Although only six of the 112 artists in the “Entartete Kunst” show were Jewish, all the work was denounced as reflecting a “perverse Jewish spirit,” an ominous warning that modernists would be subject to the same fate as their Jewish colleagues. They lost their jobs, were hounded by the authorities, and many simply left town. Paul Klee, an early casualty, had already moved to Switzerland in 1933. Oskar Kokoschka fled to Prague the following year. Beckmann left for Amsterdam the day after the Munich show opened. Ernst Ludwig Kirchner, a founder of Die Brücke, killed himself in 1938. Even Nazi Party membership was no protection. Emil Nolde, whose work had earlier been praised by Hitler’s propaganda minister Joseph Goebbels, was a party member and strong supporter of the regime, yet more of his works were confiscated than those of any other artist, and after 1941 he was actually forbidden to paint.
And what did he and his fellow modernists paint, model and carve that made the Nazis so hostile? The current sampling ranges from what now look like innocuous landscapes and still lifes to grotesquely distorted figures that still challenge our sensibilities. To the Nazis, however, they were dangerous alternatives to the weird amalgam of Aryan-Greco-Roman-Germanic aesthetics that represented their concepts of classic beauty and racial purity. Ironically, Hitler’s “Great Exhibition of German Art,” promoting those ideals, was far less popular than “Degenerate Art,” which attracted two million visitors to its Munich venue alone. Like the Hofgarten in 1937, the Neue Galerie has a line waiting to get in, this time not to mock the art but to admire it.
Back to Futurism
“We will glorify war—the world’s only hygiene—militarism, patriotism, the destructive gesture of freedom-bringers, beautiful ideas worth dying for, and scorn for woman. We will destroy the museums, libraries, academies of every kind, will fight moralism, feminism, every opportunistic or utilitarian cowardice.”
With those words, published in Le Figaro in 1909, Filippo Tommaso Marinetti announced the birth of Futurism, a literary movement that soon embraced all the arts in its fervid grip. Reading a translation of its founding manifesto on the wall of the Guggenheim Museum—where “Italian Futurism 1909-1944: Reconstructing the Universe,” is on view through September 1—you might dismiss the Futurists as a bunch of pompous misogynistic cranks. To be sure, the movement has long been marginalized as politically naïve and aesthetically weak. This exhibition, the first comprehensive survey ever mounted in the US, asks us to take a longer and more nuanced look at how the Futurists envisioned a civilization remade according to their principles.
Like last year’s brilliant Gutai exhibition at the Guggenheim, the current show delves into all aspects of its subject, from its revolutionary pronouncements and free-form poetry to painting, sculpture, photography, performance, urban planning, and design of utilitarian objects. It traces Futurism’s inception, in response to what the avant-garde perceived as an ossified, retrograde culture, through its various phases to its demise with the death of Marinetti. However misguided the Futurist worldview proved to be, this show finally gives the movement the full treatment it deserves. Far from glossing over its unsavory aspects, it presents them in the context of the political, social and artistic upheavals that shaped the first half of the 20th century.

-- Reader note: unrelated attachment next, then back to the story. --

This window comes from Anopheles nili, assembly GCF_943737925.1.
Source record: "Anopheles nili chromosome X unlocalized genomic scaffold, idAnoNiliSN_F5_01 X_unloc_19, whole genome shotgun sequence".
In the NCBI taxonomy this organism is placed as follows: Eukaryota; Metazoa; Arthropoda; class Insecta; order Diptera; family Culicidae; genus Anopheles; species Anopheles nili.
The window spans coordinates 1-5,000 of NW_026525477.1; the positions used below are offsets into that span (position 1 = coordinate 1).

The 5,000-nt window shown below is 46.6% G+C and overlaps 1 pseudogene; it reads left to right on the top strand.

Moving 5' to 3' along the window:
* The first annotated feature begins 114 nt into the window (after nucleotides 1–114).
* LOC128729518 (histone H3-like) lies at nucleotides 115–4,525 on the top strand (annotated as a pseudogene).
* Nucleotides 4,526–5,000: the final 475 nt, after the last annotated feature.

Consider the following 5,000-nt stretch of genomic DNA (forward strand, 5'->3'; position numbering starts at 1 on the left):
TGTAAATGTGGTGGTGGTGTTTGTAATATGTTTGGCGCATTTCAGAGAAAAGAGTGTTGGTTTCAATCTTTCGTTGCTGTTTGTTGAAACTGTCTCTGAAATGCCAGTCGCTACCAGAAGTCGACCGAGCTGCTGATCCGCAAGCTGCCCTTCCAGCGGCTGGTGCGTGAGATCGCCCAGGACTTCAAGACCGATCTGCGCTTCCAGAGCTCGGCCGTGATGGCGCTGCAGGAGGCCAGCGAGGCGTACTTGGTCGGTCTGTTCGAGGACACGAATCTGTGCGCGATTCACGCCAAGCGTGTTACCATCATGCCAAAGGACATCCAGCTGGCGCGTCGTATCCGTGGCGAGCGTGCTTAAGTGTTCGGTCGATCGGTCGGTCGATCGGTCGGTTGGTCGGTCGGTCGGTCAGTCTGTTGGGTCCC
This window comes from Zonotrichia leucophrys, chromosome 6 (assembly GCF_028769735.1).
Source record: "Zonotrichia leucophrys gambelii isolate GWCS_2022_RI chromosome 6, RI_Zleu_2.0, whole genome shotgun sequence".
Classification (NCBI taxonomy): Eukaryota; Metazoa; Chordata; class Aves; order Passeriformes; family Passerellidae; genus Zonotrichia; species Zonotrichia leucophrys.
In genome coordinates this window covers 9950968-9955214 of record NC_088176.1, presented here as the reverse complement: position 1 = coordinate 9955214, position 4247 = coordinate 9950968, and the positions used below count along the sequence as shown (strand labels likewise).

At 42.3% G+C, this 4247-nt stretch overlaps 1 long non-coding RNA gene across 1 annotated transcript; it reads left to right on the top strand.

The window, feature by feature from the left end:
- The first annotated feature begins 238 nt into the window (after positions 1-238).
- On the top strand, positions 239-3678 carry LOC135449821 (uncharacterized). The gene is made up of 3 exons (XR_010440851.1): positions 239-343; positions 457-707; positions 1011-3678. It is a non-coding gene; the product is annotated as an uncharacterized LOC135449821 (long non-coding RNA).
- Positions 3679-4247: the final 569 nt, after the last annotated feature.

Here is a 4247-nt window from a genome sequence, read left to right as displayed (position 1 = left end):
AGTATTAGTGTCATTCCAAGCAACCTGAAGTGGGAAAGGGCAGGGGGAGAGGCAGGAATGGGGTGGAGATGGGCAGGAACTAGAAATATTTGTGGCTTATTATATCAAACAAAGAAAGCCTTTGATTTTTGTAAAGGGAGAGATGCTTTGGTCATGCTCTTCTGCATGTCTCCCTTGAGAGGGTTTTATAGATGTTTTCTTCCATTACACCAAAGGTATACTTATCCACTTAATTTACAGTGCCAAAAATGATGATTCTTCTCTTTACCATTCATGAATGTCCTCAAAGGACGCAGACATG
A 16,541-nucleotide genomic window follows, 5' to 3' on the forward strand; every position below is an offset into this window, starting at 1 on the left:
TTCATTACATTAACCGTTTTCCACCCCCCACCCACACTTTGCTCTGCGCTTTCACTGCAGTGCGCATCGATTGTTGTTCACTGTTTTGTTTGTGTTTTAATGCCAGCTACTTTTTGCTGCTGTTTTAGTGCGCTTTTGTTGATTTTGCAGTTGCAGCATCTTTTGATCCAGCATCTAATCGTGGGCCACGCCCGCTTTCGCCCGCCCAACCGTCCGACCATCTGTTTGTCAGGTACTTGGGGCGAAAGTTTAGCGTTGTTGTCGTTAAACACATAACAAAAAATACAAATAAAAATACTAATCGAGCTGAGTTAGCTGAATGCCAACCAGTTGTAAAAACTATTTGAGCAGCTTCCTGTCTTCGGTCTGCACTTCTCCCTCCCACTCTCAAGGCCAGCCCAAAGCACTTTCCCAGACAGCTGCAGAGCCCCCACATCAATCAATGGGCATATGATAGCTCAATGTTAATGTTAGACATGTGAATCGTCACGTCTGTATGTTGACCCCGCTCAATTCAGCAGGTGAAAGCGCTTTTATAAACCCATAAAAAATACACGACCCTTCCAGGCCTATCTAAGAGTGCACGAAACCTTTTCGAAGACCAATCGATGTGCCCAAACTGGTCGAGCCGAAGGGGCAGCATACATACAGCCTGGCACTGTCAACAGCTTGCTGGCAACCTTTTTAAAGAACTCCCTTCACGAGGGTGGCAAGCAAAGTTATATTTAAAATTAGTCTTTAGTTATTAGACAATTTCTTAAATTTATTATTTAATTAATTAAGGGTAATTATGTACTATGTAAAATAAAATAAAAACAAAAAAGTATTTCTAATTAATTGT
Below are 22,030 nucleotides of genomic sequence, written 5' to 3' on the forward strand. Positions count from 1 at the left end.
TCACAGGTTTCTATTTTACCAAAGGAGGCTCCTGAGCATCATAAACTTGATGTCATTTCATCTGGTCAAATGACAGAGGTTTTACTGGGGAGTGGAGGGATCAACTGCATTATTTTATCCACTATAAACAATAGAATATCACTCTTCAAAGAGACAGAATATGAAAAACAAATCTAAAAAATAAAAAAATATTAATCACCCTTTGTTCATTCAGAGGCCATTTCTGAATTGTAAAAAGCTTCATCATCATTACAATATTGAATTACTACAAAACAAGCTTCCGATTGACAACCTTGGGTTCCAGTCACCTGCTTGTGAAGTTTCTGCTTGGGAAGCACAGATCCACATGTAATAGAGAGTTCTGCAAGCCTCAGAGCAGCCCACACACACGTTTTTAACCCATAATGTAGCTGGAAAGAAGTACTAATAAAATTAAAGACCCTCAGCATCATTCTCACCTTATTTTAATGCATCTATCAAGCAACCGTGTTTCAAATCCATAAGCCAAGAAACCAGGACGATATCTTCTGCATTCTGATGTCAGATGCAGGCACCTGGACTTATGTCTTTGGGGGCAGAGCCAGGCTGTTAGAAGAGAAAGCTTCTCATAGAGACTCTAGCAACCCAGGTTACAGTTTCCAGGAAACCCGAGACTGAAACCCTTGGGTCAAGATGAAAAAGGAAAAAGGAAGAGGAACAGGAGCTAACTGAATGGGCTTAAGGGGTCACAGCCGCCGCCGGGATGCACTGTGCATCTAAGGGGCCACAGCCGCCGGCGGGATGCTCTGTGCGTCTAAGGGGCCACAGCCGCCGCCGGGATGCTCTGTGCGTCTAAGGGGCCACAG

The contradictions are evident from day one. The Futurists worshiped speed, especially mechanized speed, which symbolized modernity, but failed to express it effectively in their art. The first gallery highlights Umberto Boccioni’s sculpture, which aims to capture dynamic movement in a static medium and predictably misses the mark. Painters also tried unsuccessfully to depict motion optically without actual animation. In works by Boccioni, Giacomo Balla, Carlo Carrà, Gino Severini and others, racing cyclists, galloping horses, speeding cars and trains, a violinist sawing away at his instrument, all come to a screeching halt on canvas. Why didn’t the artists use cinema, a new, mechanical medium that actually could capture movement, and lacked the imprimatur of the despised museums? Instead, they chose the traditional media long enshrined in the very institutions they attacked.
With the advent of World War I, the Futurists’ dream of armed conflict as a tool of cultural renewal became instead the grim reality of destruction, misery, and death, which claimed three of them. In the aftermath, Marinetti formed a tenuous alliance with Benito Mussolini’s Fascist party, which came to power in 1922. Although he had formally renounced their association, Marinetti had a change of heart; he and his associates praised Il Duce and courted his favor. The most blatantly pandering example is Alessandro Bruschetti’s “Fascist Synthesis,” a 1935 triptych that glorifies Mussolini’s dictatorship. Under his rule Futurism was tolerated but never adopted as the official art that its promoters envisioned. This association has long tainted the appreciation of the movement’s interwar phase, to the extent that few works from that time have ever been seen in this country, until now.